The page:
Feeds

Child porn in the age of teenage 'sexting'

Two cases show right, wrong way to prosecute

Security and trust: The backbone of doing business over the internet

Analysis An international child pornography ring that traded more than 400,000 illegal images and videos - some depicting pre-pubescent children in sexual and sadistic acts - is the kind of heinous behavior that makes you glad there are strict laws against such things. Seven US men were convicted of the crime on Wednesday.

Then there are the miscarriages of such laws, like the charging this week of six Pennsylvania teens alleged to have sent and received nude or semi-nude pictures of themselves on cell phones. It's the kind of case overzealous prosecutors have begun bringing with alarming frequency over the past year or two.

There's a stark difference between the two sorts of crimes. The first represent the almost unspeakable depravity of adult monsters who prey on the utterly defenseless. The latter threaten to brand individuals who have yet to reach the age of 18 as sex offenders for indiscretions that are largely victimless.

To recap, the seven men were convicted by a federal jury in Florida after being accused of participating in a well-organized enterprise that used internet newsgroups to proliferate child sex abuse images to its membership over a two-year period. Participants used a complex system of pseudonyms, encryption methods, and screening tests for new members to conceal their conspiracy.

The members operated with a brazenness that was shocking. "My thanks to you and all the others that together make this the greatest group of pedos to ever gather in one place," one of the convicted men wrote in a posting to other participants, according to court documents. A posting from another participant, also cited in documents, read: "Thanks to all for the wonderful material that has been posted."

Each convicted man faces a minimum prison sentence of 20 years and a maximum of life. And rightfully so.

Now compare that to case filed against six students from Greensburg-Salem High School in Western Pennsylvania. Three girls ages 14 and 15 are accused of taking nude or semi-nude self-portraits of themselves and sending them using their cell phones to three boys, ages 16 and 17. If convicted of manufacturing, disseminating, or possessing child pornography (the girls) or sexual abuse of a child (the boys) they will likely have to register as sex offenders and could also face incarceration. That amounts to a scarlet letter that will follow them for the rest of their lives.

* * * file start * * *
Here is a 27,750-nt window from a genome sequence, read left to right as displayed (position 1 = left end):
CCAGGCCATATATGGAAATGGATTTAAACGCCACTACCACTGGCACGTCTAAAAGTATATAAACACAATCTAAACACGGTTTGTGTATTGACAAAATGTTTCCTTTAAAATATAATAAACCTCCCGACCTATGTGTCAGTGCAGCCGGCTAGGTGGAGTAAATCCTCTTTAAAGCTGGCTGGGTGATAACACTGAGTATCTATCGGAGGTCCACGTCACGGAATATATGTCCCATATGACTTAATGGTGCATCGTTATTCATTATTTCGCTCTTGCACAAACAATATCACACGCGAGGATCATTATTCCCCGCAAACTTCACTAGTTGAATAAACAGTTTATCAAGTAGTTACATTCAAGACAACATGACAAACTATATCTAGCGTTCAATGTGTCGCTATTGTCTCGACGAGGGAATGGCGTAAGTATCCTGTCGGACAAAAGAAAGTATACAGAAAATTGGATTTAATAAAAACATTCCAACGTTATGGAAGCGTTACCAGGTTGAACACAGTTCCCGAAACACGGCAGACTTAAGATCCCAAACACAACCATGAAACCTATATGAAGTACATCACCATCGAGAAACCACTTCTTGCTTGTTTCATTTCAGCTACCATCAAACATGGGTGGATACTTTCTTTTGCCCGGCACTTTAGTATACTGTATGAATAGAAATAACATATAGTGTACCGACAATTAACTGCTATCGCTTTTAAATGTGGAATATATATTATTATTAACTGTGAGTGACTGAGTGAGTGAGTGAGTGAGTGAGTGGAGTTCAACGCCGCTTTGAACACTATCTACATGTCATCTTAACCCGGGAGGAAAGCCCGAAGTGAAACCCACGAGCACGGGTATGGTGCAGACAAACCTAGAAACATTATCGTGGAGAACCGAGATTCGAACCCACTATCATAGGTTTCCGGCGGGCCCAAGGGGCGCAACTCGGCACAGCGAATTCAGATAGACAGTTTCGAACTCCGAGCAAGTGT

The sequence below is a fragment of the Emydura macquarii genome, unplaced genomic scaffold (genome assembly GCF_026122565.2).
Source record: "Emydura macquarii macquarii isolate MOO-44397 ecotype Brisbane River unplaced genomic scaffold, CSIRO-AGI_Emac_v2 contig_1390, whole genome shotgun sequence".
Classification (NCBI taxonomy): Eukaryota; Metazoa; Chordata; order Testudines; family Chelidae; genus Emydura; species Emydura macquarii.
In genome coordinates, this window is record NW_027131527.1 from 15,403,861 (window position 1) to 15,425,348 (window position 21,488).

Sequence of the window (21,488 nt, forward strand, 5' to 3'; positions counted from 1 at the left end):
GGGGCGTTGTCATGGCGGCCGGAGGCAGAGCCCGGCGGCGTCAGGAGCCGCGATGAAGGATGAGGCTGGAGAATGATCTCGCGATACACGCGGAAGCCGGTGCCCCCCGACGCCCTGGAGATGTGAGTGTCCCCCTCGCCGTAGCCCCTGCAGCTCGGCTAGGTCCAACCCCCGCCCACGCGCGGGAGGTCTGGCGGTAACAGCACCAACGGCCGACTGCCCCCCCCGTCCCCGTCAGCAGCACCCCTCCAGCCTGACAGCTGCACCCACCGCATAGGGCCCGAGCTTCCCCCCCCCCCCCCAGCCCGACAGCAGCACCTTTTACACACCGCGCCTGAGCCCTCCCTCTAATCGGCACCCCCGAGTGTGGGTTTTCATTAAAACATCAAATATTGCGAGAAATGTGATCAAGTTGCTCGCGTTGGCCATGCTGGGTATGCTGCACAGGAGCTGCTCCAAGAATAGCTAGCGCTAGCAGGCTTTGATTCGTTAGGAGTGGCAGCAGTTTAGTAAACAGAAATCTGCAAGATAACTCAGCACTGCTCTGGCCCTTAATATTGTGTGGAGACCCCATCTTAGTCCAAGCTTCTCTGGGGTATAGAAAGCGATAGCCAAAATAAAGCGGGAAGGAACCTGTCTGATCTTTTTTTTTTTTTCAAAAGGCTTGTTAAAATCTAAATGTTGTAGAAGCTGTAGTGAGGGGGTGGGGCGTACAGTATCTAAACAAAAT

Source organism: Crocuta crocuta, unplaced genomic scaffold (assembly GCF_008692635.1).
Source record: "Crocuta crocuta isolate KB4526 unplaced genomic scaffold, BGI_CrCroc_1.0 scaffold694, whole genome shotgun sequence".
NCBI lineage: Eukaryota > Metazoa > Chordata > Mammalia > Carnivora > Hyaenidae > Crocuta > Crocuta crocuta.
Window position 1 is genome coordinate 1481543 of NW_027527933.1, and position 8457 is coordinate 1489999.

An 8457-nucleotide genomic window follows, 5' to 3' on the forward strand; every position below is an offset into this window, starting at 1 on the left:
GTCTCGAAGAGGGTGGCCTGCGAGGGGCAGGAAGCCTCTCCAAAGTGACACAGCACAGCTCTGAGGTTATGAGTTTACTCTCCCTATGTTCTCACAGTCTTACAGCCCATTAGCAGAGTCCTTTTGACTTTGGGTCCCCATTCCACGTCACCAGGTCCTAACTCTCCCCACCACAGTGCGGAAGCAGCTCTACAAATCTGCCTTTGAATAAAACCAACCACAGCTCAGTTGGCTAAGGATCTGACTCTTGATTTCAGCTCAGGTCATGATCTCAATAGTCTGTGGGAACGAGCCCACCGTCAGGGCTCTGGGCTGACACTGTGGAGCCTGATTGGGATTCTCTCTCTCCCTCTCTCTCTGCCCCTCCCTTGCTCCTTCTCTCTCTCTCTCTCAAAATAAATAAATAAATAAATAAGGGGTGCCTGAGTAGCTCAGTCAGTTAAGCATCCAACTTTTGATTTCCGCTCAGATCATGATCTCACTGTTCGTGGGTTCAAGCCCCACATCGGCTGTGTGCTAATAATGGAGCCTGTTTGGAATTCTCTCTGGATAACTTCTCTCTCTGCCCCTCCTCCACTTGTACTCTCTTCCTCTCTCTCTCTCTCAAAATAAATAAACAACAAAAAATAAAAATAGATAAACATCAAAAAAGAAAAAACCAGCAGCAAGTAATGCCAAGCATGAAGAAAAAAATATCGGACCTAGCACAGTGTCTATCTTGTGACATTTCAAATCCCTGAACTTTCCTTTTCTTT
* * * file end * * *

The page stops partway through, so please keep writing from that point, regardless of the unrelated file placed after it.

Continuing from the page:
The proliferation of cell phones means it's easier than ever for teens (and everyone else) to photograph themselves in various states of undress and zap the images all over the place in the wink of an eye. No wonder one national survey, cited here, found that 20 percent of teens have admitted to "sexting."

If the point of tough child pornography laws is to protect vulnerable kids against predatory creeps, where's the sense in using those same statutes to go after juveniles who naively, if misguidedly, take nude photos of themselves and send them to others? Modern technology has given kids an unprecedented ability to become photographers and publishers. Prosecutors who don't wake up to this new reality risk branding victims as predators. ®

Protecting users from Firesheep and other Sidejacking attacks with SSL

More from The Register

next story
Brit telcos warn Scots that voting Yes could lead to HEFTY bills
BT and Co: Independence vote likely to mean 'increased costs'
Phones 4u slips into administration after EE cuts ties with Brit mobe retailer
More than 5,500 jobs could be axed if rescue mission fails
New 'Cosmos' browser surfs the net by TXT alone
No data plan? No WiFi? No worries ... except sluggish download speed
Radio hams can encrypt, in emergencies, says Ofcom
Consultation promises new spectrum and hints at relaxed licence conditions
Turnbull: NBN won't turn your town into Silicon Valley
'People have been brainwashed to believe that their world will be changed forever if they get FTTP'
Blockbuster book lays out the first 20 years of the Smartphone Wars
Symbian's David Wood bares all. Not for the faint hearted
Bonking with Apple has POUNDED mobe operators' wallets
... into submission. Weve squeals, ditches payment plans
ISPs' post-net-neutrality world is built on 'bribes' says Tim Berners-Lee
Father of the worldwide web is extremely peeved over pay-per-packet-type plans
prev story

Whitepapers

Secure remote control for conventional and virtual desktops
Balancing user privacy and privileged access, in accordance with compliance frameworks and legislation. Evaluating any potential remote control choice.
WIN a very cool portable ZX Spectrum
Win a one-off portable Spectrum built by legendary hardware hacker Ben Heck
Intelligent flash storage arrays
Tegile Intelligent Storage Arrays with IntelliFlash helps IT boost storage utilization and effciency while delivering unmatched storage savings and performance.
High Performance for All
While HPC is not new, it has traditionally been seen as a specialist area – is it now geared up to meet more mainstream requirements?
Beginner's guide to SSL certificates
De-mystify the technology involved and give you the information you need to make the best decision when considering your online security options.